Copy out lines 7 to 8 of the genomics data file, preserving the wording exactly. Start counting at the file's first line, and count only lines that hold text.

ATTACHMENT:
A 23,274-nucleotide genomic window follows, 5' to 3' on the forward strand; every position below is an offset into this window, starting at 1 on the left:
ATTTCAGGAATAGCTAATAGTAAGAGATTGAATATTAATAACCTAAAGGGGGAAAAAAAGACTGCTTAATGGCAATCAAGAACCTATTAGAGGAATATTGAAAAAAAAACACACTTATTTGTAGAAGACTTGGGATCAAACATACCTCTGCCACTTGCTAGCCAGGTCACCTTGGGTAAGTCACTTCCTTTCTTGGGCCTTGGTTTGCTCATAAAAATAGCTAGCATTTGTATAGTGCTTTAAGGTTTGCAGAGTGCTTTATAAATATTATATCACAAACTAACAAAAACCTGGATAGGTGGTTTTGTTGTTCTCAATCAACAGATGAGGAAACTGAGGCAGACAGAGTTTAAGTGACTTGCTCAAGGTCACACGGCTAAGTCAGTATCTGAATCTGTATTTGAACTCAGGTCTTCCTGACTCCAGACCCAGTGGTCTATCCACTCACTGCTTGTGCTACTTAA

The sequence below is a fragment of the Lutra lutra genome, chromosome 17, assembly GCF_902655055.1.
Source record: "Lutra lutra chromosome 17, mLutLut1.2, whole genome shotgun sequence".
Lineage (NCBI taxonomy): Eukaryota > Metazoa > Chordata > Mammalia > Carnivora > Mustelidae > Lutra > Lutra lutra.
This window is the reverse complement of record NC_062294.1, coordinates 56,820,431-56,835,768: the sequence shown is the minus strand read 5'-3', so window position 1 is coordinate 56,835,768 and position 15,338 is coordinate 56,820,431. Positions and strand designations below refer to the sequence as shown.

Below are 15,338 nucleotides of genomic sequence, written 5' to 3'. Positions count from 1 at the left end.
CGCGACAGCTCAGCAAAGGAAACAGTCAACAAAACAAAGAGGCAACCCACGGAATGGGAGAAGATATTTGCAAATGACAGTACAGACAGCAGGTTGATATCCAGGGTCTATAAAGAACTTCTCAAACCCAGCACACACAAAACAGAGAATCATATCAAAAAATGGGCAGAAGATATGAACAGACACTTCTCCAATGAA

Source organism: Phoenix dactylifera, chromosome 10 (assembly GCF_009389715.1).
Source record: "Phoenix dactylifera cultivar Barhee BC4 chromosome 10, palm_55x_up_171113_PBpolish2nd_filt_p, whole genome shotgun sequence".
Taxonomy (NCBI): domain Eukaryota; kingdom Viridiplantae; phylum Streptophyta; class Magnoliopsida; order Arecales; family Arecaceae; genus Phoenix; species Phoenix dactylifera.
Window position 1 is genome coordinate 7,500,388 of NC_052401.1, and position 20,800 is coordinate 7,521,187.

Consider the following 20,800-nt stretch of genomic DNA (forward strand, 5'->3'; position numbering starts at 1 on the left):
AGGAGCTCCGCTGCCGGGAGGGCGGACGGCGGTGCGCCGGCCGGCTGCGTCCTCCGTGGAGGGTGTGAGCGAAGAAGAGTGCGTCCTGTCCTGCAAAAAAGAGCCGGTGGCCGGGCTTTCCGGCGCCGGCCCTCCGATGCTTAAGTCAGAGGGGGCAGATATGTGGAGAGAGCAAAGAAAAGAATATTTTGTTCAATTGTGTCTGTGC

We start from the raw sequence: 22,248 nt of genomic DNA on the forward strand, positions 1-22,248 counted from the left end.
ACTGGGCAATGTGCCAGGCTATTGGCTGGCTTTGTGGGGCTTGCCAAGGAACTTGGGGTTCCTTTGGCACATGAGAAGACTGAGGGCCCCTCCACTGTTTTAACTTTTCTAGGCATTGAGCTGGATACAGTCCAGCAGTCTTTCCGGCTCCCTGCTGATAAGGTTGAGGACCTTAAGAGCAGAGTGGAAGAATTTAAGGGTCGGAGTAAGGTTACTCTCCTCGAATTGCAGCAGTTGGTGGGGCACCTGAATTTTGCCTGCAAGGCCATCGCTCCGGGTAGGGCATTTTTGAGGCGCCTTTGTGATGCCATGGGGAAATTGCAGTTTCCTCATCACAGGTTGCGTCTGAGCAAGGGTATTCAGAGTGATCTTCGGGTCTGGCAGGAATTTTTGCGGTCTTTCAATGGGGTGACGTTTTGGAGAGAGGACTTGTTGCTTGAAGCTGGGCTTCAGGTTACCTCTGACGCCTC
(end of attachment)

Below are 15,338 nucleotides of genomic sequence, written 5' to 3'. Positions count from 1 at the left end.
CGCGACAGCTCAGCAAAGGAAACAGTCAACAAAACAAAGAGGCAACCCACGGAATGGGAGAAGATATTTGCAAATGACAGTACAGACAGCAGGTTGATATCCAGGGTCTATAAAGAACTTCTCAAACCCAGCACACACAAAACAGAGAATCATATCAAAAAATGGGCAGAAGATATGAACAGACACTTCTCCAATGAA